It's set in the modern day fictional North Devon town of Hanmouth. Am I the only person in Devon who hasn't heard the degoratory term Grockle for outsiders? - saying that I only moved here 5 years ago so perhaps people say that behind my back. Although like in Hanmouth it's very hard to find many people who have lived all their lives in one place anymore. The time line is fairly short so thankfully it's not an epic trawl through the decades.

The quick 'insert here a paragraph' story snippets of political info were a little lecturing and grating e.g. did you know your DNA is kept on file for ever after minor offences and how the historic age of homosexual consent has left some people on the same registers as paedophiles. Which is awful when it comes to the police knocking on doors of local sex offenders when children go missing.

The book takes off in parts 2 and 3 with a shocking short chapter between the two. It's completely compelling and surpasses any of the characters, complexity and writing in the Northern Clemency. I can't think of anything to criticise. It's genius. It's moving and shocking at times plus has a wonderful party scene which surpasses the similar one in the Northern Clemency. Imagine the London gay scene attending an awkward 'meet the neighbours' house warming party. Old ladies, lap dogs and all. It's nicely contrasted with the gay orgy happening later down the road. Absolutely hilarious.

The humour is more apparent in this book or perhaps not hidden behind so much treacle. Even the final dramatic conclusion has some humour injected. There are some hilarious scenes in a fictional Barnstaple University where one lecturer says what she really thinks to her lazy students and bosses. In parts two and three you do care about the diverse characters and they are fantastic from the awful teenager Hettie who amongst her many teenage faults is homophobic to the gay misfit David and his almost boyfriend Mauro. The Hanmouth locals are also deliciously absurd and memorable. Eccentric, with a finger in everything happening in Hanmouth, Mr Calvin and his neighbourhood watch for one are very funny. One of the oldest characters Billa ends up doing a few memorable things too.

Very highly recommended. I remember writing in my Northern Clemency review that I thought a compelling rather than meandering story would be +5 star material from this author. This book has surpassed my expecations. It's meandering and compelling with characters that will stay with you a long time. Genius.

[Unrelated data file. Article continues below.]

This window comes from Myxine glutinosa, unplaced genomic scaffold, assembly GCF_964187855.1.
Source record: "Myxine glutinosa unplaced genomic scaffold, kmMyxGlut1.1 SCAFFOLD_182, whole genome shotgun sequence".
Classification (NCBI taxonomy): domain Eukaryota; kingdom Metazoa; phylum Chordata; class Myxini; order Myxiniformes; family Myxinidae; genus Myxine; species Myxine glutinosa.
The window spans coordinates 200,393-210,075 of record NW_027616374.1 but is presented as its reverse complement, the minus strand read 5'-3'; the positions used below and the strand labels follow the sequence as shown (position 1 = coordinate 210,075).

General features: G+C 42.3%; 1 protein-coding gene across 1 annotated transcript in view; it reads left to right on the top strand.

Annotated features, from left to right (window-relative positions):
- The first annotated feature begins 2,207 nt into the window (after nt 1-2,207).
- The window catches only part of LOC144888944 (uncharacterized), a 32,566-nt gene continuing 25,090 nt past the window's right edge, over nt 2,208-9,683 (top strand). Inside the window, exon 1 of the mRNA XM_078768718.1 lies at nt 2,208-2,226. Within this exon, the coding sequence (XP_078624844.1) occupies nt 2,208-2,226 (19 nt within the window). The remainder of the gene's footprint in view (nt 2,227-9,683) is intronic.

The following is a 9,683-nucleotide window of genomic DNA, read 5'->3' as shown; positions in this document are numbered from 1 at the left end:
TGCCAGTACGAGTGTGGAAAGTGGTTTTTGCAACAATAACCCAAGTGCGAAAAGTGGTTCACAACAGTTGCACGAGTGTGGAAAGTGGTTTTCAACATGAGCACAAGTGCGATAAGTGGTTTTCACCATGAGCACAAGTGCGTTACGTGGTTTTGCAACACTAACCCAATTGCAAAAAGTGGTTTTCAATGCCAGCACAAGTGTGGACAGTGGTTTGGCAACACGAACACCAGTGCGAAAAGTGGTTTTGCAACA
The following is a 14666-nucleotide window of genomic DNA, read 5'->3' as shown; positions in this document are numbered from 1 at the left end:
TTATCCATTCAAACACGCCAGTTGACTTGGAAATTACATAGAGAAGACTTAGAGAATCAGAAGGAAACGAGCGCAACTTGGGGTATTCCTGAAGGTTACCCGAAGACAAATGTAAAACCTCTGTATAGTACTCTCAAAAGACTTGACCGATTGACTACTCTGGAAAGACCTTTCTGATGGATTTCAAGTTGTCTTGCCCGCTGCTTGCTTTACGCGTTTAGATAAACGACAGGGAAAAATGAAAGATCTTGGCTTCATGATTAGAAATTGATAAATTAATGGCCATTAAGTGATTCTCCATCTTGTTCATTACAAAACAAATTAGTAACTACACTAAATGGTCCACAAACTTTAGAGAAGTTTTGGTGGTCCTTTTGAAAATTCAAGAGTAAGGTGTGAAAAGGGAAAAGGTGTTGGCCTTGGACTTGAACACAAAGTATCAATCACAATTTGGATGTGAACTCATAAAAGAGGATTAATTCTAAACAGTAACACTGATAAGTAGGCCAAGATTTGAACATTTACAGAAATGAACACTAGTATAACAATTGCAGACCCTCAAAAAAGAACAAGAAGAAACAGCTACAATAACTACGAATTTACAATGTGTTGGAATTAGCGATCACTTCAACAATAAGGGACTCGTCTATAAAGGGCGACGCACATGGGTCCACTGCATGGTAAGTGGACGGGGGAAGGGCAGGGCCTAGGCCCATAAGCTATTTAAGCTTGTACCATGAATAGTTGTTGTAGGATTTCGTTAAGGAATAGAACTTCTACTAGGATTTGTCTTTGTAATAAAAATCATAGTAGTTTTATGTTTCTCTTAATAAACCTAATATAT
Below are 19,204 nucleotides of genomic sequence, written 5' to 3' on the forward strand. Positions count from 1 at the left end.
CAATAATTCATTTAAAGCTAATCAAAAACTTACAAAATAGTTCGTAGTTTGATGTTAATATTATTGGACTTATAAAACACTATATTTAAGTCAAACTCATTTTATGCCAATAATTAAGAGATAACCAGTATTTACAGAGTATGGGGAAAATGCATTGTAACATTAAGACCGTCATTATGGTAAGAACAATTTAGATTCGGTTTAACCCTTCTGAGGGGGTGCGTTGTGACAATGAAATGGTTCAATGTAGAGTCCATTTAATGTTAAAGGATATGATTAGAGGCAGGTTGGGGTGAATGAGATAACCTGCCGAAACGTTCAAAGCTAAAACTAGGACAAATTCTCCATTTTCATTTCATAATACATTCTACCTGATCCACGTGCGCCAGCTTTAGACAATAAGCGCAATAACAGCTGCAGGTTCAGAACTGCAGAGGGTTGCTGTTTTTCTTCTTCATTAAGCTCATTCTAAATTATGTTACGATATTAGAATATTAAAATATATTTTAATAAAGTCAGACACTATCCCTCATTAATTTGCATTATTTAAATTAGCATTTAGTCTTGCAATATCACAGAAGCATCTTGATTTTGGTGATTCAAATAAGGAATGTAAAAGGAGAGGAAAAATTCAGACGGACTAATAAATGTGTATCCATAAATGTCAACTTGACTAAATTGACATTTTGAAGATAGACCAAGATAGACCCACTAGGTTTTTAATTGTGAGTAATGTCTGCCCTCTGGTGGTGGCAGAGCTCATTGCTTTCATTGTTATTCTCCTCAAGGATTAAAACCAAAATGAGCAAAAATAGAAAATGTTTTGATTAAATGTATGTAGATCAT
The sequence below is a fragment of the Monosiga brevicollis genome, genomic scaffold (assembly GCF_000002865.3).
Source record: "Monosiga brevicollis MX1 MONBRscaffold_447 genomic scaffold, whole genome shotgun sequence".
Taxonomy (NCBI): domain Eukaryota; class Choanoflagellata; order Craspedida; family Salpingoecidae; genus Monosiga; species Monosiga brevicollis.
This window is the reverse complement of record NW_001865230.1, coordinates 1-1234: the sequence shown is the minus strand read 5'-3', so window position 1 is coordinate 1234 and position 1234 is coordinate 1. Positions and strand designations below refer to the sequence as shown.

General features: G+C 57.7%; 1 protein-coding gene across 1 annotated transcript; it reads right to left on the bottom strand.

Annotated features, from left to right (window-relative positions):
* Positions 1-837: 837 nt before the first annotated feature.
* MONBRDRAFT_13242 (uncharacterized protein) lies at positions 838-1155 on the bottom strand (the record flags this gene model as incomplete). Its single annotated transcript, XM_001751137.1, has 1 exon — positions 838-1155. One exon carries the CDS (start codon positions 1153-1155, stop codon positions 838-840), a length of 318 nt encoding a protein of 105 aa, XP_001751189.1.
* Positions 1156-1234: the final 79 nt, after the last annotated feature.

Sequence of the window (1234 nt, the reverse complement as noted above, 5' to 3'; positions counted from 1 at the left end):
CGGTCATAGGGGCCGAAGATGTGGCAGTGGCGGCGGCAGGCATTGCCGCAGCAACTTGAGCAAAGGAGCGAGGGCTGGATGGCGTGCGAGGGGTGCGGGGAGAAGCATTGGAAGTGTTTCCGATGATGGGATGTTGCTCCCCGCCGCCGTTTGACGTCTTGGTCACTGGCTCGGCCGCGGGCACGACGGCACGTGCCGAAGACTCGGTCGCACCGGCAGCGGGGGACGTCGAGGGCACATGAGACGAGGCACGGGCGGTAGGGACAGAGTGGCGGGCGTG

Help other customers find the most helpful reviews 
Was this review helpful to you? Yes No


2.0 out of 5 stars Too superior, 12 Oct 2013
This review is from: King of the Badgers (Paperback)
We all know unpleasant characters of all social classes exist but it doesn't make for comfortable reading to fill a book with them only to mock them, however good the writing is. I found the tone sneering and did not finish the book.
Help other customers find the most helpful reviews 
Was this review helpful to you? Yes No


4.0 out of 5 stars Bracing Observations, 7 Oct 2013
The King of Badgers astonished me: the novel is an extraordinary exploration of lives in a small seaside town. Hensher's theme is surveillance and observation and through his eyes you sometimes feel as intrusive as the creepily pervasive CCTV that is infesting Hanmouth. There are plenty of comic moments - the grotesque teenage Hettie torturing her dolls, the middle-class book-group whose token conversation about The Book is quickly overtaken by a good gossip, and best of all, in a wonderful centre-piece, an extravagant gay orgy whose preparations mirror those of a polite getting-to-know-you drinks party across the road. But sometimes you can become blind-sided by loss, grief or outrage. The chilling "and then he went down into the cellar and made love to the little girl" left me far more shaken than anything more explicit could have done.

My major criticism would be that a surfeit of characters made me too frequently not know who was who. I felt this loss because those characters I did come to know were rich and interesting folk. A minor criticism is a jarring between the unpleasant Jeremy Kyle-esque world of the O'Connors and the comfortable world of the rest of the cast.

A bracing novel: because of the startling sexual frankness, but also because of it's refusal to blink, when it would have been more comfortable to look away.
Help other customers find the most helpful reviews 
Was this review helpful to you? Yes No


‹ Previous | 1 2 3 4 | Next ›
Most Helpful First | Newest First
ARRAY(0xadf7dcf0)

This product

King of the Badgers
King of the Badgers by Philip Hensher (Paperback - 29 Mar 2012)
6.29
In stock
Add to basket Add to wishlist
Only search this product's reviews